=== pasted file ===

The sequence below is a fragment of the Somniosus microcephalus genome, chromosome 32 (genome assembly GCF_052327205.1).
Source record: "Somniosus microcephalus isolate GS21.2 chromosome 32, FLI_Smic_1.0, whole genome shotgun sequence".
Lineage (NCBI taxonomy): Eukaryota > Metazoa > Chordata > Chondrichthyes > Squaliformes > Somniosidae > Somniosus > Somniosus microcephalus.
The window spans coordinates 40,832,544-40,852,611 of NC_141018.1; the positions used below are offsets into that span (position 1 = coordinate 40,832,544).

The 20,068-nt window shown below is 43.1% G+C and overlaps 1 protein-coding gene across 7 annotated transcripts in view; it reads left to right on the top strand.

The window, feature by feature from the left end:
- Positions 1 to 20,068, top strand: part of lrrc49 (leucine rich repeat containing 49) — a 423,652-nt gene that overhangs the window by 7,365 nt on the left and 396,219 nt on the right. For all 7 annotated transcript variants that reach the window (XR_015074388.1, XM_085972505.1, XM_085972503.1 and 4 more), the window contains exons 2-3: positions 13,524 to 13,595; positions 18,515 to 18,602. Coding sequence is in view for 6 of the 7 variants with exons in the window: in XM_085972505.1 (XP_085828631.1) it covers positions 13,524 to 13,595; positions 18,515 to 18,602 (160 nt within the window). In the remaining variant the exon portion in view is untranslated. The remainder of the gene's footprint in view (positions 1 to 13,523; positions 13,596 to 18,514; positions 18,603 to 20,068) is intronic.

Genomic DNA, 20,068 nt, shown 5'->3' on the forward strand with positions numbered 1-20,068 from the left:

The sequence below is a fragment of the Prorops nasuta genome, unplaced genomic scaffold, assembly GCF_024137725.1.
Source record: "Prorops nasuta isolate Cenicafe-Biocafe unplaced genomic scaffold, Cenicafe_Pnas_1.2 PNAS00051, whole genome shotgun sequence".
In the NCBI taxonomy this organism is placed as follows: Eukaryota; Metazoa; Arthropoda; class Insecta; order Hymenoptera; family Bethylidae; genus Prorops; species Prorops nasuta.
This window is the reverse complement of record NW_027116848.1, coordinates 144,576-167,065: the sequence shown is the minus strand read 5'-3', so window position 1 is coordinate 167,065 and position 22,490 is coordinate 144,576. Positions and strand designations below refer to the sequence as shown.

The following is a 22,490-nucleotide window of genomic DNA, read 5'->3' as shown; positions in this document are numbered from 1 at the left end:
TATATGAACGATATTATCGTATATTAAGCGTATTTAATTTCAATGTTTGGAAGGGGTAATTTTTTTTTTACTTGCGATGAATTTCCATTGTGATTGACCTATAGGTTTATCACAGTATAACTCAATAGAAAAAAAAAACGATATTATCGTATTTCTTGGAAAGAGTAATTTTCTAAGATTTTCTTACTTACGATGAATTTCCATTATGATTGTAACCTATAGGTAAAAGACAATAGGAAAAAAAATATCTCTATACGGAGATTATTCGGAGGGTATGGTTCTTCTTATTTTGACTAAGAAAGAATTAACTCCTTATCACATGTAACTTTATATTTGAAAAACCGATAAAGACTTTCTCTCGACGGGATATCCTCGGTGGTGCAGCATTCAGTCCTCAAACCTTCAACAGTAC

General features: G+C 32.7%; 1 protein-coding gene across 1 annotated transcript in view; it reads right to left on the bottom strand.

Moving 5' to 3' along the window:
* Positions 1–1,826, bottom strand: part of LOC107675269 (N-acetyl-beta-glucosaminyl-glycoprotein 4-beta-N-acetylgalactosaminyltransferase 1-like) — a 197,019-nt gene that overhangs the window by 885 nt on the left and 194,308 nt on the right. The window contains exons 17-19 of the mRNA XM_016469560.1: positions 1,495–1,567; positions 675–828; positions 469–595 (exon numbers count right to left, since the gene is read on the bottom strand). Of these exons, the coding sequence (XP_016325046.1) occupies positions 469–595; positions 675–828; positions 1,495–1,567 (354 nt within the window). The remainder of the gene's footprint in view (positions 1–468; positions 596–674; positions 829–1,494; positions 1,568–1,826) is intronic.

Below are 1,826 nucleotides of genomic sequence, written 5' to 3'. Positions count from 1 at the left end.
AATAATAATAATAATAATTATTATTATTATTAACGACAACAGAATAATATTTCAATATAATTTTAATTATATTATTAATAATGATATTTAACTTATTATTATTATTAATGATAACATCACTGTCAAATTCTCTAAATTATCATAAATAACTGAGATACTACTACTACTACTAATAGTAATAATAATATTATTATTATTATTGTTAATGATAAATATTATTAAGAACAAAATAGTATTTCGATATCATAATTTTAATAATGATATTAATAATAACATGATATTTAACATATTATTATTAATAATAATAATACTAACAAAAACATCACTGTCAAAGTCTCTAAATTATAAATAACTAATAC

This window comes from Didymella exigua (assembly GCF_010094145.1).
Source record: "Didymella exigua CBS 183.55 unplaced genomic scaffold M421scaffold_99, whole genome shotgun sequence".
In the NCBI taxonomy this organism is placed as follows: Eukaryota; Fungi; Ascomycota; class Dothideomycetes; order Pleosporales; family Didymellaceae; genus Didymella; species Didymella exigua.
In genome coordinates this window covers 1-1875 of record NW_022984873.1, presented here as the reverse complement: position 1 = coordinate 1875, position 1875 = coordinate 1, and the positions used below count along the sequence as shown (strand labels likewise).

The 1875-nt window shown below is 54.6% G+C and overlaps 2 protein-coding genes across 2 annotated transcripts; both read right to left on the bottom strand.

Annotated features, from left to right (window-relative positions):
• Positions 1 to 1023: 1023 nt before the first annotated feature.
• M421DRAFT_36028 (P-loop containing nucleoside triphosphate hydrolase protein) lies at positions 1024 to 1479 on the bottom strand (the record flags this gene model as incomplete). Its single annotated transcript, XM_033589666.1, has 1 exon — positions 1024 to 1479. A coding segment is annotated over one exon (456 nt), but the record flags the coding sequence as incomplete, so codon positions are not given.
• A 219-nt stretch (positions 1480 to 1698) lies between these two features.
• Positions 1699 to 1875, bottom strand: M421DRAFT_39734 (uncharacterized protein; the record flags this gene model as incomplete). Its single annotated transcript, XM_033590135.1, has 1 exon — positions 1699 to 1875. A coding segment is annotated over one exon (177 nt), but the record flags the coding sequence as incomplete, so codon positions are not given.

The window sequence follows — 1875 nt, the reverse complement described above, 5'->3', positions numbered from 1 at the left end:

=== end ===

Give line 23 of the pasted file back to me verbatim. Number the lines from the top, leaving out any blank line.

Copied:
In genome coordinates this window covers 1-1875 of record NW_022984873.1, presented here as the reverse complement: position 1 = coordinate 1875, position 1875 = coordinate 1, and the positions used below count along the sequence as shown (strand labels likewise).